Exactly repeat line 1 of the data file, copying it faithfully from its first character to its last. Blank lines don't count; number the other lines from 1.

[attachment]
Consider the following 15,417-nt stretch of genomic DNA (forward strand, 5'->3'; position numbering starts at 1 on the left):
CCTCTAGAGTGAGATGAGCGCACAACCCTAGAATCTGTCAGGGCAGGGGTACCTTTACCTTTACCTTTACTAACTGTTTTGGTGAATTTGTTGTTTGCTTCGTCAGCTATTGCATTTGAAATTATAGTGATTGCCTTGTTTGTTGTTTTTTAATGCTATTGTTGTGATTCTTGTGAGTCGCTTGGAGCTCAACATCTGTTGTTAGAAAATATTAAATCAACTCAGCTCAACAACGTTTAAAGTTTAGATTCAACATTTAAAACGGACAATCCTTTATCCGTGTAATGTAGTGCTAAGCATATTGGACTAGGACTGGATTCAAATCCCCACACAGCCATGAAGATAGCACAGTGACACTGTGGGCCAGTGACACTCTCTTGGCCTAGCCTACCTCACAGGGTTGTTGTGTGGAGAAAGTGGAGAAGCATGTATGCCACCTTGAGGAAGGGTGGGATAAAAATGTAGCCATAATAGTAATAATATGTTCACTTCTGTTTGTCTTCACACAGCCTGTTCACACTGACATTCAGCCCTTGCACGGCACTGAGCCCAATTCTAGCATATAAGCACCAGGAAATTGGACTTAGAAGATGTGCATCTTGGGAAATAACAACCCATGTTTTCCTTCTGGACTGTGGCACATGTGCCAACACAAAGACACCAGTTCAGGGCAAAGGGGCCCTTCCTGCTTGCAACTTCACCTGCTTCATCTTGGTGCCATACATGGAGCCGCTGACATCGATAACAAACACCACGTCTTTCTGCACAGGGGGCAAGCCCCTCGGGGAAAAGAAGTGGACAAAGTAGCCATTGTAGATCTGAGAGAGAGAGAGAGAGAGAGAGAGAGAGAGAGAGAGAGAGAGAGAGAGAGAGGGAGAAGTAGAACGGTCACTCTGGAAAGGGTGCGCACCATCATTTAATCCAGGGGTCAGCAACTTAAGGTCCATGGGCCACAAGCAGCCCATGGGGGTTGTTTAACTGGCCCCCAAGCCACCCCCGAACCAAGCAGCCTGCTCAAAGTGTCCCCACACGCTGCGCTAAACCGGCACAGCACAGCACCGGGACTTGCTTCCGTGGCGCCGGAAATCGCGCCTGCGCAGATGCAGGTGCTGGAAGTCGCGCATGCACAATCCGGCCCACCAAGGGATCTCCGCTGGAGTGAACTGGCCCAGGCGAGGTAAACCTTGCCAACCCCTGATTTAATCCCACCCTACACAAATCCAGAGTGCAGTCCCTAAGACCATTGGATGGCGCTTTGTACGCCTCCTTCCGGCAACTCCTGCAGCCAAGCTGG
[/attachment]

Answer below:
Consider the following 15,417-nt stretch of genomic DNA (forward strand, 5'->3'; position numbering starts at 1 on the left):